In the middle of the pandemic, Caldwell County Schools in North Carolina committed to piloting the first AI-powered digital assistant designed specifically for teachers. Not everyone was on board in the beginning. This pioneering initiative pushed skeptical district technologists Donna Nichols and Randy Seldomridge to become early adopters.
Today, they are champions of AI in the classroom.
How did their relationship with edtech startup Merlyn Mind change from “kicking and screaming” to believing? And what can other instructional technologists learn from this case study?
Caldwell is a post-industrial county in the foothills of the Blue Ridge Mountains with a tight community. Donna Nichols, an instructional technologist in the school district, has been there her whole life. “I went through our school systems. I didn’t leave, because I couldn't,” she says with loyalty and pride. “I like our school system, but I don’t want anything else that’s not going to really make my kids better, because that’s the bottom line.” No bells and whistles. Just outcomes.
Randy Seldomridge, a fellow instructional technologist, agreed that there is a bad side to edtech: when technology becomes the center of the learning, rather than the sidekick to facilitate the learning. “The technology shouldn’t be the star,” Nichols emphasizes. “Your end goal, the standard and what you’re trying to teach the kid, that’s where we’re going.”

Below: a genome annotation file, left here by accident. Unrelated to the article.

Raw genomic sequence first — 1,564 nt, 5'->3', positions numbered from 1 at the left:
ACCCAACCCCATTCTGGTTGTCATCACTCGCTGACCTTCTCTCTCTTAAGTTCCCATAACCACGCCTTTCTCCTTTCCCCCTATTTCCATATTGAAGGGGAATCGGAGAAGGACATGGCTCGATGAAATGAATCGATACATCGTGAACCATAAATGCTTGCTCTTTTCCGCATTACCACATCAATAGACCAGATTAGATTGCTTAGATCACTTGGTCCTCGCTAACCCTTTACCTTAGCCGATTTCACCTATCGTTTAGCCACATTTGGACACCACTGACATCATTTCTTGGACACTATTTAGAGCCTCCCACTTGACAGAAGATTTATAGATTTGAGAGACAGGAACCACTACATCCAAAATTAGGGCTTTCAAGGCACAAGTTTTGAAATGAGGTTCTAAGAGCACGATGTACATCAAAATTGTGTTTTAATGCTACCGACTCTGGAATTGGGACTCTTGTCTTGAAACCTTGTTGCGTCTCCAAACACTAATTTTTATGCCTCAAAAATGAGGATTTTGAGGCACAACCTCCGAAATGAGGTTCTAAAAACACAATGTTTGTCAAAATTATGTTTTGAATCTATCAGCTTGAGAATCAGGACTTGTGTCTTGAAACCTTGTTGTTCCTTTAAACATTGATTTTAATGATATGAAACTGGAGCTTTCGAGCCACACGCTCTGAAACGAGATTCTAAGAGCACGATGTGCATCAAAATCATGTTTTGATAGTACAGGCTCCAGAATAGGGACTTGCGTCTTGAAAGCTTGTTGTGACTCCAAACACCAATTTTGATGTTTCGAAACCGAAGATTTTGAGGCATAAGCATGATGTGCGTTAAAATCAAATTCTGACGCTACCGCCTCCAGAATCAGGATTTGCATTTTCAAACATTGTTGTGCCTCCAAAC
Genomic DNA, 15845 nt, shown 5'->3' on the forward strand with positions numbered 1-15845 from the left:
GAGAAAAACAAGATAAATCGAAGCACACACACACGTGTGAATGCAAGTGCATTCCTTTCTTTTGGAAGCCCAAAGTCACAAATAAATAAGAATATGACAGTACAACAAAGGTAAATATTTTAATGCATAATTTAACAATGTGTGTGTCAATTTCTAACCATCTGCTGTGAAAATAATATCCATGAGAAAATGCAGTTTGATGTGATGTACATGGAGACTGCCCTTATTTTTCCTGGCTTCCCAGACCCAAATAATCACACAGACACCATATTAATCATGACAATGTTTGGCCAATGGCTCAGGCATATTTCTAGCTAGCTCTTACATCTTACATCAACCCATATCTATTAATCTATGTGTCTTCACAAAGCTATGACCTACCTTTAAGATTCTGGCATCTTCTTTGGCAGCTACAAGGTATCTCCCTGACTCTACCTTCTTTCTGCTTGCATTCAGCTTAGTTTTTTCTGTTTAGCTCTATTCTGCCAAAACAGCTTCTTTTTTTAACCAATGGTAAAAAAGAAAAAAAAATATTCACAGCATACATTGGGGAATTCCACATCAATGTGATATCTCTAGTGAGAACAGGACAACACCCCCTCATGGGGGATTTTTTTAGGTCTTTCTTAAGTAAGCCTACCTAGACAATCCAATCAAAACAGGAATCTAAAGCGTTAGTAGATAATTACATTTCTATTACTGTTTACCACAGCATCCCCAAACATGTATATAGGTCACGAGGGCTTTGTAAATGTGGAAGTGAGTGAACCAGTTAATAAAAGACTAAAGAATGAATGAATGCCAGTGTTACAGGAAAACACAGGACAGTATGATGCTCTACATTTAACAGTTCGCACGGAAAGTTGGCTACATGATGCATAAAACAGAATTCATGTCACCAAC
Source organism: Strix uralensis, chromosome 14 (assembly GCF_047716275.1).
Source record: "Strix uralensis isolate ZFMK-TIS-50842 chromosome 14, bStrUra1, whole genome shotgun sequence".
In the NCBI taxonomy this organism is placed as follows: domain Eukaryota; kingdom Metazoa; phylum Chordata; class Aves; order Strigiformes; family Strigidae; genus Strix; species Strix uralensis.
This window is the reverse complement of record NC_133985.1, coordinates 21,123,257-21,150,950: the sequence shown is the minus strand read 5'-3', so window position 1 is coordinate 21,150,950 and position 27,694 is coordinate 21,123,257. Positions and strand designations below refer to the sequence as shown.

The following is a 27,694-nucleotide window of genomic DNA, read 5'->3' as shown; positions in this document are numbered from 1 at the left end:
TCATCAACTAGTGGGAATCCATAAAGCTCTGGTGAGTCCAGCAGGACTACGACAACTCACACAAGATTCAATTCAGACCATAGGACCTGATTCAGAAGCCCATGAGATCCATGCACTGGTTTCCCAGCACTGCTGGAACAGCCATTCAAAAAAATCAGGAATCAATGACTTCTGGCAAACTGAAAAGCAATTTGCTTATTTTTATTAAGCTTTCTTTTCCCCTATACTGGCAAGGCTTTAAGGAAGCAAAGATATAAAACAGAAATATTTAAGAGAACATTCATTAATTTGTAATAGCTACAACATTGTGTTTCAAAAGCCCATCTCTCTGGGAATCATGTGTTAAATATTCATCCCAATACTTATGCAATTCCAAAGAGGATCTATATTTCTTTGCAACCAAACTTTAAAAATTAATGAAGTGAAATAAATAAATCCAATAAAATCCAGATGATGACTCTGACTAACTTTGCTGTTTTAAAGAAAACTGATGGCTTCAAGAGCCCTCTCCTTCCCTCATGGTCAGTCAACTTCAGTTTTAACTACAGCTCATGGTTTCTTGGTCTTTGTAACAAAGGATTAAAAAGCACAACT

Seldomridge and Nichols are clear. Teachers don't need another app. Remote learning introduced plenty of those. Instead, could the real missing piece of edtech be a digital assistant that lets teachers take control of their classroom tech? With Merlyn, tech disappears into the background so teachers can focus on teaching. That’s what Nichols and Seldomridge’s director was telling them at least.
They were skeptical. Caldwell was already innovating for survival when their director approached them about piloting Merlyn, the digital assistant for teachers. During the pandemic, Caldwell was parking school buses with hotspots in lots so that parents and students could work even when their homes had no service. “We’re building the plane just a little bit while we’re flying it,” Nichols says.
“Sometimes it feels like the parts are falling off and we’re going to crash,” says Seldomridge.
“But the engine’s still there,” Nichols adds. “We’re good.”
These instructional technologists shared the same hurried, inventive spirit as the edtech startup team at Merlyn Mind. It took time, though, to see their shared vision and persistence.
“I didn’t want to be the pilot for [Merlyn], because we were already building a plane and now you guys just landed another heavy piece of equipment,” Nichols admits. The early Symphony Classroom product was not perfect. It failed to recognize every voice command. However, when Nichols saw the Merlyn Mind engineers and her own teaching staff stay late to work out the early issues, the skepticism started to thaw. “[Teachers] were not ready to leave at 5:00, because [the Merlyn team] was not trying to make Merlyn better just for you guys to sell a product. They were making Merlyn better because they wanted it to impact those students.”
It’s a green flag for instructional technologists “when the teachers are that passionate about using the tool to make them a better teacher,” says Seldomridge. He describes one moment when the earlier version of Merlyn was not working for a teacher, and she said to him, “You are not leaving this room until you get this fixed.” Teachers were starting to offload so many of their everyday tasks to Merlyn that they realized teaching without it meant less time engaging with students. They didn’t want to go back.